London — Official statistics have undercounted deaths at the hands of police in the United States by more than half over the last 40 years, according to a new study published in The Lancet medical journal. Over that period, the study found that Black Americans were about 3.5 times more likely to die by than White Americans.
“Police violence is for sure a public health issue and we need to discuss it,” Dr. Ali H. Mokdad, one of the authors of the study and a professor at the University of Washington School of Medicine, told CBS News.
Researchers compared data recorded in the U.S. National Vital Statistics System, which is the government database that collates official death certificates, with three open-source, non-governmental databases that track incidents of police violence. They discovered that more than 17,000 deaths by police violence were either misclassified or not reported in the official database since 1980.
Their analysis also showed that, during the time period studied, nearly 60% of deaths of Black Americans at the hands of police had been misclassified or not reported.
“Inaccurately reporting or misclassifying these deaths further obscures the larger issue of systemic racism that is embedded in many U.S. institutions, including,” Fablina Sharara, co-lead author of the study, also from the University of Washington School of Medicine,” said in a statement.
Official statistics missed 56% of deaths of non-Hispanic White people, 50% of deaths of Hispanic people of any race, and 33% of non-Hispanic people of other races, according to the research. Because the study looked at government records, which only had two options for sex, it was unable to identify non-cisgendered people, and therefore unable to determine if there had been a disproportionately high rate of police violence against.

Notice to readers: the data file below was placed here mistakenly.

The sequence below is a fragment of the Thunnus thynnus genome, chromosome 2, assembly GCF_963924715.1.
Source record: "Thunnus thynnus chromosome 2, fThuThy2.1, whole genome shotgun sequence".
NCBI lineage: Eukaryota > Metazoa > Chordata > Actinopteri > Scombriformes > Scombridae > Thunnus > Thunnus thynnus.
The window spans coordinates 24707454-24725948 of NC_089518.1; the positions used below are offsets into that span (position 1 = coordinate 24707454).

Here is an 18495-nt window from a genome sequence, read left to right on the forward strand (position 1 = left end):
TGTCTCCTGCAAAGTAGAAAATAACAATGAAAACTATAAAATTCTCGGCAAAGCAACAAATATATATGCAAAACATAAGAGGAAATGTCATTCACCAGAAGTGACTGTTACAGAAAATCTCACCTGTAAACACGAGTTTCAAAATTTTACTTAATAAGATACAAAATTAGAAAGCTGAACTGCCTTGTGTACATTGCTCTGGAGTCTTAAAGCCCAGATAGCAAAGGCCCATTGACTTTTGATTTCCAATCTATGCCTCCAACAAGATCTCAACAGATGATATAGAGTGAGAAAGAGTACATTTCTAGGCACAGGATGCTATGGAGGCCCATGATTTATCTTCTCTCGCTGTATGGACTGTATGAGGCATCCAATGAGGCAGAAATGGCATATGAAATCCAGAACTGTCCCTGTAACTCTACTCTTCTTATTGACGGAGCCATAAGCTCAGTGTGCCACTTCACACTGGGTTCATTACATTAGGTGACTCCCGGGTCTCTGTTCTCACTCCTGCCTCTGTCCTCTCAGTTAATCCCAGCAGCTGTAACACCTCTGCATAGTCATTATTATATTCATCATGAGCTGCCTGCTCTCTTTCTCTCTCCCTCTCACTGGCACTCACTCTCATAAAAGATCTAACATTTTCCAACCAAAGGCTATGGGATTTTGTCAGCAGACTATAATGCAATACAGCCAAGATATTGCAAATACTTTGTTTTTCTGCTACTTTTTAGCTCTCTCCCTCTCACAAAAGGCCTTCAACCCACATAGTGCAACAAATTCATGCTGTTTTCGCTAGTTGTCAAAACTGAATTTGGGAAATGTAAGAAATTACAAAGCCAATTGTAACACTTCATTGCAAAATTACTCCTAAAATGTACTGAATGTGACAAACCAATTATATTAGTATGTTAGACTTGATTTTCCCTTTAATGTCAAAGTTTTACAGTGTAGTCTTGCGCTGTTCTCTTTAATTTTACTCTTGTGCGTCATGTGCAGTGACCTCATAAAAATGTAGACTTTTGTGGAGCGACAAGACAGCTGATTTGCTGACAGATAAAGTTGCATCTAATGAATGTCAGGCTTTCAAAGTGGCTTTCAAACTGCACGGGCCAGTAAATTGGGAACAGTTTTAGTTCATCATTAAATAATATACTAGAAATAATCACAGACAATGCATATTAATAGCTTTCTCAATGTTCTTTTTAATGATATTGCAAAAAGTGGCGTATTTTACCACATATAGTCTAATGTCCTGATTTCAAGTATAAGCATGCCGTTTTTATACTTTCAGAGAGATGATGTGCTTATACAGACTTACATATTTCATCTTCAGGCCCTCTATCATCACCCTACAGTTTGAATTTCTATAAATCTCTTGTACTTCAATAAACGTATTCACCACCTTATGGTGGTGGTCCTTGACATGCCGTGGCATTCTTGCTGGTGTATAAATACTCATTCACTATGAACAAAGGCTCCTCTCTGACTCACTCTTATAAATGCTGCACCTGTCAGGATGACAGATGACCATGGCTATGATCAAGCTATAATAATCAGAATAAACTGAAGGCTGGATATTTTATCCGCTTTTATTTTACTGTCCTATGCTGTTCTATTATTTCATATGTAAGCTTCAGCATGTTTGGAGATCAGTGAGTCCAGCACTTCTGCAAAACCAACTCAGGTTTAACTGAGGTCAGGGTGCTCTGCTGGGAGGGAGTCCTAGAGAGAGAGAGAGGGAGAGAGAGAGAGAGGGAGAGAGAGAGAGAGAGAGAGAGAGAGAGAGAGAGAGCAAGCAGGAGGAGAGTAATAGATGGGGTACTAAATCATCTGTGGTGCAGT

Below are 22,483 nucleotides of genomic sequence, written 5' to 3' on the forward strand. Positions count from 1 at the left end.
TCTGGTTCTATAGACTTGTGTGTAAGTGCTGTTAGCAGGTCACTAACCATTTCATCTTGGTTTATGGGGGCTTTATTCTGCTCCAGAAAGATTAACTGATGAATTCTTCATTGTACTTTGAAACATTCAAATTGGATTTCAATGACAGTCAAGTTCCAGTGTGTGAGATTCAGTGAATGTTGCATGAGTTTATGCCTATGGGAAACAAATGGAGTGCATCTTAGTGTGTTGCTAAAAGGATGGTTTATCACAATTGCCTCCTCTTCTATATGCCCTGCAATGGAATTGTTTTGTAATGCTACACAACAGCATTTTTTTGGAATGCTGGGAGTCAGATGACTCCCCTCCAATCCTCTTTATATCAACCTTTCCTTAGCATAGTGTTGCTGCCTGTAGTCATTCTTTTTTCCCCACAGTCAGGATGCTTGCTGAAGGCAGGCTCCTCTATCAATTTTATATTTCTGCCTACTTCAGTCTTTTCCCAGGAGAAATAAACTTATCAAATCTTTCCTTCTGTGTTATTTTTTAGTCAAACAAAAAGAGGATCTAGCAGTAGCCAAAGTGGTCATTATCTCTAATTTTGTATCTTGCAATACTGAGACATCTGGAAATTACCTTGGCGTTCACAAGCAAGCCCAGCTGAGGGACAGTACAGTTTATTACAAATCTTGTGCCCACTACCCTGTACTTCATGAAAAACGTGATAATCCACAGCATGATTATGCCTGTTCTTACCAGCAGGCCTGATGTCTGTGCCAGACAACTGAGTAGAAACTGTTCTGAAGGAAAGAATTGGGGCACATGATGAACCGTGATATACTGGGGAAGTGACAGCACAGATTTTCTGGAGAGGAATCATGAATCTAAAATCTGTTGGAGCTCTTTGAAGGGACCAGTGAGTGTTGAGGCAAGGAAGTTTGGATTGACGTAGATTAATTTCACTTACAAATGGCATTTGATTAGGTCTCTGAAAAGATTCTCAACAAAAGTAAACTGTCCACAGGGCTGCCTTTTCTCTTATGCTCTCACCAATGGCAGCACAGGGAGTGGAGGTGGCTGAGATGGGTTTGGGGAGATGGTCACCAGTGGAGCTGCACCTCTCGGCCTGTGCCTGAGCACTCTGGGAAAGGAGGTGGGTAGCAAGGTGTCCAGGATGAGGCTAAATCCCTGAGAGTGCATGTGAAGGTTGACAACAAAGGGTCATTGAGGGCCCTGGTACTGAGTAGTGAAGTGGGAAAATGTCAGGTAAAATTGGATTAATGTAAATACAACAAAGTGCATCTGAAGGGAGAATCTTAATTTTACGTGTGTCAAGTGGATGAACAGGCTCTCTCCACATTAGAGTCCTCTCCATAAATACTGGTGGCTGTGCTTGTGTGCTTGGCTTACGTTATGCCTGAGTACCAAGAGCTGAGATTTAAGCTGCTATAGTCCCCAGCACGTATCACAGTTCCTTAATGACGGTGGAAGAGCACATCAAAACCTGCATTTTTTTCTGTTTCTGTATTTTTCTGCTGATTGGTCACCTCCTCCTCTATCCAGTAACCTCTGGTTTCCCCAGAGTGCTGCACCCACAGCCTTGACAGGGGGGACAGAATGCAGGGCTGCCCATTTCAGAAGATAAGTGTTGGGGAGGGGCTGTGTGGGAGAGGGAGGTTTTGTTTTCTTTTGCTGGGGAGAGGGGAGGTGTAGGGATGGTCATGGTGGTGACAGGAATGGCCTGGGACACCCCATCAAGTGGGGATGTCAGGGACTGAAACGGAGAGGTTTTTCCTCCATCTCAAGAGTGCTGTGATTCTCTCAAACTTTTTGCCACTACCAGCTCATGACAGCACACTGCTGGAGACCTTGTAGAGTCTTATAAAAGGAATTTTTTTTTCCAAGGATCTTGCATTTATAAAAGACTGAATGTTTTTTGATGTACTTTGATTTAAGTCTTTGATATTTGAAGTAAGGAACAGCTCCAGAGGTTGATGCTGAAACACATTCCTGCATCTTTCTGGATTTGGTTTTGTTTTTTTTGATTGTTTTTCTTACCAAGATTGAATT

One possible contributing factor to the disparity, researchers argued, is that coroners and medical examiners who determine and record causes of death on official certificates are often embedded within police departments. This can create conflicts of interest.
“Currently, the same government responsible for this violence is also responsible for reporting on it,” Sharara said. “Open-sourced data is a more reliable and comprehensive resource to help informand save lives.”
From the 1980s to the 2010s, the rate of deaths by police violence increased by 38% for all races, according to the study.
In an editorial published alongside the study, The Lancet outlined some of the underlying causes and possible paths to solutions.
“Policing in the USA follows models of hostile, racialised interactions between civilians and armed agents of the state. Marginalised groups are more likely to be criminalized through the war on drugs or homelessness,” it said. “… Strategies to lower fatalities from police violence must include demilitarisation of police forces, but with the broader call to demilitarize society by, for example, restricting access to firearms.”
The authors also call for investing in “community-based health and support systems” such as housing and food access, substance abuse treatment, and emergency medical care to help reduce hostile encounters between civilians and police.